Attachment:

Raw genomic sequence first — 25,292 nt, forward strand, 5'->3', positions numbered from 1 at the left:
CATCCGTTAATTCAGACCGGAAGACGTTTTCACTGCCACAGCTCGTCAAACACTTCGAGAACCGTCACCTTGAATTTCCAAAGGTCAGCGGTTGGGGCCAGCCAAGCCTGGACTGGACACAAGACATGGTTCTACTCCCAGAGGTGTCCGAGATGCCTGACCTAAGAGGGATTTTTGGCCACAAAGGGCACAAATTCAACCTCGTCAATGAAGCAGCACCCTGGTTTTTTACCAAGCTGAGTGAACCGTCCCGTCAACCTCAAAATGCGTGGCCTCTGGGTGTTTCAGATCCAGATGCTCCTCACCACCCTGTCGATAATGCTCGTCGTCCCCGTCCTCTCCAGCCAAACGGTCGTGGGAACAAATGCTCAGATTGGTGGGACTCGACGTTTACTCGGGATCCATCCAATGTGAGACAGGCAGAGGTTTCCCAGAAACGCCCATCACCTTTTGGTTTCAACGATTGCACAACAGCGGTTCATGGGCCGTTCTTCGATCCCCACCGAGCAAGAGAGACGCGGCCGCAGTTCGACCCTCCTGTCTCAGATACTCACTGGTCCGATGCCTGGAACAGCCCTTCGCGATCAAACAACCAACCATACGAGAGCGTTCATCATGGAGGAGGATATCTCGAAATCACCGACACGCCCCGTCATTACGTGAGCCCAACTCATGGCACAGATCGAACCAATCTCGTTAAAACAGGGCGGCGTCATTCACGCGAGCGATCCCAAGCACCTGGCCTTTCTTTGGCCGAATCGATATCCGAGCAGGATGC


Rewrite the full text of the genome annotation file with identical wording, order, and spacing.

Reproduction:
Raw genomic sequence first — 25,292 nt, forward strand, 5'->3', positions numbered from 1 at the left:
CATCCGTTAATTCAGACCGGAAGACGTTTTCACTGCCACAGCTCGTCAAACACTTCGAGAACCGTCACCTTGAATTTCCAAAGGTCAGCGGTTGGGGCCAGCCAAGCCTGGACTGGACACAAGACATGGTTCTACTCCCAGAGGTGTCCGAGATGCCTGACCTAAGAGGGATTTTTGGCCACAAAGGGCACAAATTCAACCTCGTCAATGAAGCAGCACCCTGGTTTTTTACCAAGCTGAGTGAACCGTCCCGTCAACCTCAAAATGCGTGGCCTCTGGGTGTTTCAGATCCAGATGCTCCTCACCACCCTGTCGATAATGCTCGTCGTCCCCGTCCTCTCCAGCCAAACGGTCGTGGGAACAAATGCTCAGATTGGTGGGACTCGACGTTTACTCGGGATCCATCCAATGTGAGACAGGCAGAGGTTTCCCAGAAACGCCCATCACCTTTTGGTTTCAACGATTGCACAACAGCGGTTCATGGGCCGTTCTTCGATCCCCACCGAGCAAGAGAGACGCGGCCGCAGTTCGACCCTCCTGTCTCAGATACTCACTGGTCCGATGCCTGGAACAGCCCTTCGCGATCAAACAACCAACCATACGAGAGCGTTCATCATGGAGGAGGATATCTCGAAATCACCGACACGCCCCGTCATTACGTGAGCCCAACTCATGGCACAGATCGAACCAATCTCGTTAAAACAGGGCGGCGTCATTCACGCGAGCGATCCCAAGCACCTGGCCTTTCTTTGGCCGAATCGATATCCGAGCAGGATGC